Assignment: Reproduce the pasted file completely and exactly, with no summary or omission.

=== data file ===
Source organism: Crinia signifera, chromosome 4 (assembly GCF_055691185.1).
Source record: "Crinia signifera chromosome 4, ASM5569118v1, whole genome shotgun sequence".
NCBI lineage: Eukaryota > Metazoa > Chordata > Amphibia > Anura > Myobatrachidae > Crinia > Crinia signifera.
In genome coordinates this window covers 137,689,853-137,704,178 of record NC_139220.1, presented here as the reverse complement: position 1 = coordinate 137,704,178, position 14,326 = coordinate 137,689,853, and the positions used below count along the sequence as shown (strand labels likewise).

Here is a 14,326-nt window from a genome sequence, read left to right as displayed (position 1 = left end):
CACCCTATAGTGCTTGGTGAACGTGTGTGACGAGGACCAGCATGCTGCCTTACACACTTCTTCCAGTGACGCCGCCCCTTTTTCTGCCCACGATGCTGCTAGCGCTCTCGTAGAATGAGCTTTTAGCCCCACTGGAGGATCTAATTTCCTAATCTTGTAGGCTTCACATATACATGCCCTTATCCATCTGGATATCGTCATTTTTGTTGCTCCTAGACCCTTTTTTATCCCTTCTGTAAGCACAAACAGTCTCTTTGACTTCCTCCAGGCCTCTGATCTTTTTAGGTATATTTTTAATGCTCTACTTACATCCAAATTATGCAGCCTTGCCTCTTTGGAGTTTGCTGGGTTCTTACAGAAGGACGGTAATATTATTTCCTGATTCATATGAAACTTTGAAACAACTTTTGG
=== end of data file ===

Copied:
Source organism: Crinia signifera, chromosome 4 (assembly GCF_055691185.1).
Source record: "Crinia signifera chromosome 4, ASM5569118v1, whole genome shotgun sequence".
NCBI lineage: Eukaryota > Metazoa > Chordata > Amphibia > Anura > Myobatrachidae > Crinia > Crinia signifera.
In genome coordinates this window covers 137,689,853-137,704,178 of record NC_139220.1, presented here as the reverse complement: position 1 = coordinate 137,704,178, position 14,326 = coordinate 137,689,853, and the positions used below count along the sequence as shown (strand labels likewise).

Here is a 14,326-nt window from a genome sequence, read left to right as displayed (position 1 = left end):
CACCCTATAGTGCTTGGTGAACGTGTGTGACGAGGACCAGCATGCTGCCTTACACACTTCTTCCAGTGACGCCGCCCCTTTTTCTGCCCACGATGCTGCTAGCGCTCTCGTAGAATGAGCTTTTAGCCCCACTGGAGGATCTAATTTCCTAATCTTGTAGGCTTCACATATACATGCCCTTATCCATCTGGATATCGTCATTTTTGTTGCTCCTAGACCCTTTTTTATCCCTTCTGTAAGCACAAACAGTCTCTTTGACTTCCTCCAGGCCTCTGATCTTTTTAGGTATATTTTTAATGCTCTACTTACATCCAAATTATGCAGCCTTGCCTCTTTGGAGTTTGCTGGGTTCTTACAGAAGGACGGTAATATTATTTCCTGATTCATATGAAACTTTGAAACAACTTTTGG